matter

01/10/2014 - 12:54

A researcher at the University of Cincinnati is leveraging the compute and storage resources of the Ohio Supercomputer Center (OSC) to simulate the behavior of elusive cosmic particles in an experiment that may provide answers to the most fundamental questions in our understanding of the evolution of the universe.

 

08/06/2013 - 16:41

There may be more kinds of stuff than we thought. A team of researchers has reported possible evidence for a new category of solids, things that are neither pure glasses, crystals, nor even exotic quasicrystals. Something else.

 

12/30/2012 - 20:50

A collaboration with major participation by physicists at the University of Wisconsin-Madison has made a precise measurement of elusive, nearly massless particles, and obtained a crucial hint as to why the universe is dominated by matter, not by its close relative, anti-matter.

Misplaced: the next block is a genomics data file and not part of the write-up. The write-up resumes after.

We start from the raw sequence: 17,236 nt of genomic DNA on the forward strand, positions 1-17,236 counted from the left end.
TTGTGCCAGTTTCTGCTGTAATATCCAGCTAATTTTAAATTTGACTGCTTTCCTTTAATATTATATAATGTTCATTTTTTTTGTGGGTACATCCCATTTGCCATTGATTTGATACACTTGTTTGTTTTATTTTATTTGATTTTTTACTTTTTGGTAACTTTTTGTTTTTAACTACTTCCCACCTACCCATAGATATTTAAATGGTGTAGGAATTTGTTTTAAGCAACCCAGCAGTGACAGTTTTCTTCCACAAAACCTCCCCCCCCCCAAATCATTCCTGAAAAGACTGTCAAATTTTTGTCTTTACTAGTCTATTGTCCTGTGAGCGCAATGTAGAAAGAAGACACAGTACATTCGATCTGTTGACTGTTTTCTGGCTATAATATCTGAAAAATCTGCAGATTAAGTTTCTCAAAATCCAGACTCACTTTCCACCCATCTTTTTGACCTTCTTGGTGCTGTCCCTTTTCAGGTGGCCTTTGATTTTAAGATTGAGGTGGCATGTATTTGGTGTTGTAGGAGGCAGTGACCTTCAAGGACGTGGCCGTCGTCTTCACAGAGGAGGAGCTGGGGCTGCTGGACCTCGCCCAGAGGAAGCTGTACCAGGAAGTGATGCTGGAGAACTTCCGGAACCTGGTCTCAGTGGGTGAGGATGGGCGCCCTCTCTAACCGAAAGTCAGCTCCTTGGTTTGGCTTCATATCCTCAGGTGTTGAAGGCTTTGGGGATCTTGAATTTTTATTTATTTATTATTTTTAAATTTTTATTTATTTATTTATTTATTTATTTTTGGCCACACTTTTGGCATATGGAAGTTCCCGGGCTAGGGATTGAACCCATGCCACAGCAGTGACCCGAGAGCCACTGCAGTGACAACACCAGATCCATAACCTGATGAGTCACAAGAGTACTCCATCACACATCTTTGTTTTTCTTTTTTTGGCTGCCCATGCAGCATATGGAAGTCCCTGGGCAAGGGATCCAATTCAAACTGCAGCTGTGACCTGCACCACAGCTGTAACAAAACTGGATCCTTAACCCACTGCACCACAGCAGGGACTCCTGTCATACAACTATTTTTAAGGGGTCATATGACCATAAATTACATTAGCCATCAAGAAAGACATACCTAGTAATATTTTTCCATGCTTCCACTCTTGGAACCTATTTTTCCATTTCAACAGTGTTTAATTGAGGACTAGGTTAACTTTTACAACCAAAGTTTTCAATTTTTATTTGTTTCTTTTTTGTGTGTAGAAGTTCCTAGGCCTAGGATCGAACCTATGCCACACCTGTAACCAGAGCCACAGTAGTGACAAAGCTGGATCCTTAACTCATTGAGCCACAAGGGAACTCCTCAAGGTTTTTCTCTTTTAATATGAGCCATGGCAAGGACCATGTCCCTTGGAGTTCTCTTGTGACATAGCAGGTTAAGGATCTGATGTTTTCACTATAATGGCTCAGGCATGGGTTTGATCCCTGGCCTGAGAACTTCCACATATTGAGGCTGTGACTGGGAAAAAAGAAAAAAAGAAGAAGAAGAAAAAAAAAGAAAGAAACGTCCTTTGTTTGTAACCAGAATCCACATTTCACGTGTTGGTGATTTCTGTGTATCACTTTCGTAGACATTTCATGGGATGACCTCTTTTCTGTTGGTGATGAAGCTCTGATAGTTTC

06/08/2012 - 09:10

By studying two active black holes researchers at the SRON Netherlands Institute for Space Research have now gathered evidence that suggests that each black hole can change between two different regimes, like changing the gears of an engine. The team's findings will be published in two papers in the journal Monthly Notices of the Royal Astronomical Society.

04/14/2012 - 11:57

When chemists look at a drinking glass filled with water and a few ice cubes, it's not clear to them whether the glass is more like the water or the ice. Glass is one of civilization's most valuable and versatile materials. To scientists, it's also one of the most intriguing, because it displays properties of both solids and liquids.

03/29/2012 - 14:13

In a paper published in the March 29 issue of the journal Nature, the scientists describe the emergence of “spontaneous coherence,” “spin textures” and “phase singularities” when excitons—the bound pairs of electrons and holes that determine the optical properties of semiconductors and enable them to function as novel optoelectronic devices—are cooled to near absolute zero. This cooling leads to the spontaneous production of a new coherent state of matter which the physicists were finally able to measure in great detail in their basement laboratory at UC San Diego at a temperature of only one-tenth of a degree above absolute zero.